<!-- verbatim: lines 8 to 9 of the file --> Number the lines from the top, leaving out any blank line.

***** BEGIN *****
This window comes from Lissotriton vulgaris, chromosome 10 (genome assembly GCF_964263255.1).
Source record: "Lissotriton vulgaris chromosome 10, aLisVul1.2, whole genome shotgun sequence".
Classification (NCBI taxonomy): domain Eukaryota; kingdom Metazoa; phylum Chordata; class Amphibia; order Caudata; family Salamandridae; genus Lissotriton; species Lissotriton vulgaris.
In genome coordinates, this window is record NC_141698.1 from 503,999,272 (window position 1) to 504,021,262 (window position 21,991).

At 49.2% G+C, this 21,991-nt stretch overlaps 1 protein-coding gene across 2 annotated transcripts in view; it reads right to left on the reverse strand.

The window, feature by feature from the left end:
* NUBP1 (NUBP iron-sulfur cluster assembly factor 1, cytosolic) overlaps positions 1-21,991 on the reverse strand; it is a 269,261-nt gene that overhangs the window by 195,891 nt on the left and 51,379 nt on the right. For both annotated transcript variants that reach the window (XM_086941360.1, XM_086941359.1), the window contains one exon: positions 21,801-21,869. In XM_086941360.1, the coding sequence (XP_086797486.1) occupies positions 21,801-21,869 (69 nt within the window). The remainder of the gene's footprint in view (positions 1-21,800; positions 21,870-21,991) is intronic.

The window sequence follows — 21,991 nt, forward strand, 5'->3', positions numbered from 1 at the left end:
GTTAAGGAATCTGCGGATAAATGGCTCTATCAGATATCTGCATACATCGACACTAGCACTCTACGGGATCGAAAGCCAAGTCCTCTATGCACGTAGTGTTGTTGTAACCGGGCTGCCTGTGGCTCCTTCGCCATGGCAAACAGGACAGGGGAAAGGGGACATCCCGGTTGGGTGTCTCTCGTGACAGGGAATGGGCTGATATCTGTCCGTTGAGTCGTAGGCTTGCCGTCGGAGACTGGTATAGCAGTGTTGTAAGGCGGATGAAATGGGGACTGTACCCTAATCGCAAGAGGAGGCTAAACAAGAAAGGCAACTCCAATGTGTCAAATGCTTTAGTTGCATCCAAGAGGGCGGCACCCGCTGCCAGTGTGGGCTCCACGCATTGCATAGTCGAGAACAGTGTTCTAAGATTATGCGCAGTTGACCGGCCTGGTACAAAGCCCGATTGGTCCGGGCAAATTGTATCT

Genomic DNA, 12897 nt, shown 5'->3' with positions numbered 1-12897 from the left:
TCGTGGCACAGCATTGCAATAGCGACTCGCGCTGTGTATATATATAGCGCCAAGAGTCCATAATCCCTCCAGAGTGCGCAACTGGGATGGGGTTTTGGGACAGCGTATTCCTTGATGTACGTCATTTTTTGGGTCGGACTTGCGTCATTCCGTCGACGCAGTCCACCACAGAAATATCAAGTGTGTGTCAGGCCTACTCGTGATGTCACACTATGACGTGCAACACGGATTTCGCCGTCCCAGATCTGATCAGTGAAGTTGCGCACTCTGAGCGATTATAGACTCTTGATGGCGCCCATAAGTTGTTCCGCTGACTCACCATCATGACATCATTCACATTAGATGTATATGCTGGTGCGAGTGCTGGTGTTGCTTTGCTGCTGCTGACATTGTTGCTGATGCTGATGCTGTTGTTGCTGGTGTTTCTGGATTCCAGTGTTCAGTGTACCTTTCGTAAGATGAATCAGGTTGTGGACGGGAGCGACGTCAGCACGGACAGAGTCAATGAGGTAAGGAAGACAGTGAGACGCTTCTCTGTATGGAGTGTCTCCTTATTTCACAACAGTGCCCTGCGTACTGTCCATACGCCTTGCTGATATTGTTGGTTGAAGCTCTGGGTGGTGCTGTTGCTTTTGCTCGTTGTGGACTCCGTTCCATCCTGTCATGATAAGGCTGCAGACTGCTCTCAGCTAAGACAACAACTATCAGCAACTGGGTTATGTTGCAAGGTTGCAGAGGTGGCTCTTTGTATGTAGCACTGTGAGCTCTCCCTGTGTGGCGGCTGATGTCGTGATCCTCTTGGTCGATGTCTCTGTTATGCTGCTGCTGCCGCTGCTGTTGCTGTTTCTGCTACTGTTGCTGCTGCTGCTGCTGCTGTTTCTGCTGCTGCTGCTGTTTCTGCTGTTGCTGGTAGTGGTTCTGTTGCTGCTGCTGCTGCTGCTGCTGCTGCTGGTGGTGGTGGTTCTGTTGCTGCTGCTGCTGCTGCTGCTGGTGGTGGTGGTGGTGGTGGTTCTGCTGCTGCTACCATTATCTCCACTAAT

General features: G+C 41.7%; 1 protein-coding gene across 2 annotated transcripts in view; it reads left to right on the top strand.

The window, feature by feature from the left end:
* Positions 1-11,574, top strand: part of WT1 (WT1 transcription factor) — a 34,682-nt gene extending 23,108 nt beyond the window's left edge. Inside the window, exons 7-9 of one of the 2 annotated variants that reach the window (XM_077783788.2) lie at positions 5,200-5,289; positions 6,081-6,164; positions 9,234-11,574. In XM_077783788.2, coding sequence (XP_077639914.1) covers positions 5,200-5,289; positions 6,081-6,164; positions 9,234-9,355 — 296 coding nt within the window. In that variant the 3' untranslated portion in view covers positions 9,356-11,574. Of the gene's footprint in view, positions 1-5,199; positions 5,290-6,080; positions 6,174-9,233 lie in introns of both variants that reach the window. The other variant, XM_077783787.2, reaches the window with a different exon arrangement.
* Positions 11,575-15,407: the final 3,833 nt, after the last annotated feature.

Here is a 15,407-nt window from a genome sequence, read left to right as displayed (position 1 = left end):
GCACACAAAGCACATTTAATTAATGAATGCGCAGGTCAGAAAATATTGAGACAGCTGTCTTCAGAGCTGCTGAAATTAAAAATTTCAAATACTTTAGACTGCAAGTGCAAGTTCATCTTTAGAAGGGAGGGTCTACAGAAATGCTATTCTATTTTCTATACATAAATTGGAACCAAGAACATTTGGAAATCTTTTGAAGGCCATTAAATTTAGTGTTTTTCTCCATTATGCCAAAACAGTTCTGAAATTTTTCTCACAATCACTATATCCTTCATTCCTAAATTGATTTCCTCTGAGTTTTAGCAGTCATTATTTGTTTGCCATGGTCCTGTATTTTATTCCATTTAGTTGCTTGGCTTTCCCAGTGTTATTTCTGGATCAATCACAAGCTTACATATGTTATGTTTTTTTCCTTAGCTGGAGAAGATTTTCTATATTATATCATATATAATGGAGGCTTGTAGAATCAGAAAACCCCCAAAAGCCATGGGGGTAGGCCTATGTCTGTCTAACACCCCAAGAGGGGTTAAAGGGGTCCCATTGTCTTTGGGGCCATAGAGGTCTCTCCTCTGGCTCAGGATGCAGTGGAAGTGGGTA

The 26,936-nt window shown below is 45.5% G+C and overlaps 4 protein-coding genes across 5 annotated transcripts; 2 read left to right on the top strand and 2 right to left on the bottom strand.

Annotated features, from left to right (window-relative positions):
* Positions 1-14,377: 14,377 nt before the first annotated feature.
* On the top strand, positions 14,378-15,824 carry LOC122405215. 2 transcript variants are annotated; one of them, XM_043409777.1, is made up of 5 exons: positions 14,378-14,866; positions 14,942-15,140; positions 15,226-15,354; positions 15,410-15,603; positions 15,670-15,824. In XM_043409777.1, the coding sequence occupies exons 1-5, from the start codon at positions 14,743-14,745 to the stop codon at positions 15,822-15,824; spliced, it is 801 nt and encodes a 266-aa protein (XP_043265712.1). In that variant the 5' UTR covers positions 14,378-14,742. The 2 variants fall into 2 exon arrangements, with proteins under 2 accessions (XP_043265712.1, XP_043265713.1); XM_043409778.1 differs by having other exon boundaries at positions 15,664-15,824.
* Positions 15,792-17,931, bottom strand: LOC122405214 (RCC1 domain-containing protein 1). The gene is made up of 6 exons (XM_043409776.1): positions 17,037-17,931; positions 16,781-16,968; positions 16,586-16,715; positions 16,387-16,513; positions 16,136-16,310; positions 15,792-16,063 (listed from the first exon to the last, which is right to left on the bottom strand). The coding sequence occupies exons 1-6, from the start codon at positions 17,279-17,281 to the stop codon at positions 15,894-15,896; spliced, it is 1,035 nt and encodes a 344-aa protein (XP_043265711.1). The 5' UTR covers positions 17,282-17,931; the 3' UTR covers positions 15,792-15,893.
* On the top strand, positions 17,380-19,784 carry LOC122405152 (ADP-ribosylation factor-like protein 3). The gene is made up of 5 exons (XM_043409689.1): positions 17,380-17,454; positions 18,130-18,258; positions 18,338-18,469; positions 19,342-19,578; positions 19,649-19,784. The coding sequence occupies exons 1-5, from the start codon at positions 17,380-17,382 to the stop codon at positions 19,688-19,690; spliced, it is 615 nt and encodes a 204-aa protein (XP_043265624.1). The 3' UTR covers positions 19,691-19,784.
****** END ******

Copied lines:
The window sequence follows — 21,991 nt, forward strand, 5'->3', positions numbered from 1 at the left end:
GTTAAGGAATCTGCGGATAAATGGCTCTATCAGATATCTGCATACATCGACACTAGCACTCTACGGGATCGAAAGCCAAGTCCTCTATGCACGTAGTGTTGTTGTAACCGGGCTGCCTGTGGCTCCTTCGCCATGGCAAACAGGACAGGGGAAAGGGGACATCCCGGTTGGGTGTCTCTCGTGACAGGGAATGGGCTGATATCTGTCCGTTGAGTCGTAGGCTTGCCGTCGGAGACTGGTATAGCAGTGTTGTAAGGCGGATGAAATGGGGACTGTACCCTAATCGCAAGAGGAGGCTAAACAAGAAAGGCAACTCCAATGTGTCAAATGCTTTAGTTGCATCCAAGAGGGCGGCACCCGCTGCCAGTGTGGGCTCCACGCATTGCATAGTCGAGAACAGTGTTCTAAGATTATGCGCAGTTGACCGGCCTGGTACAAAGCCCGATTGGTCCGGGCAAATTGTATCT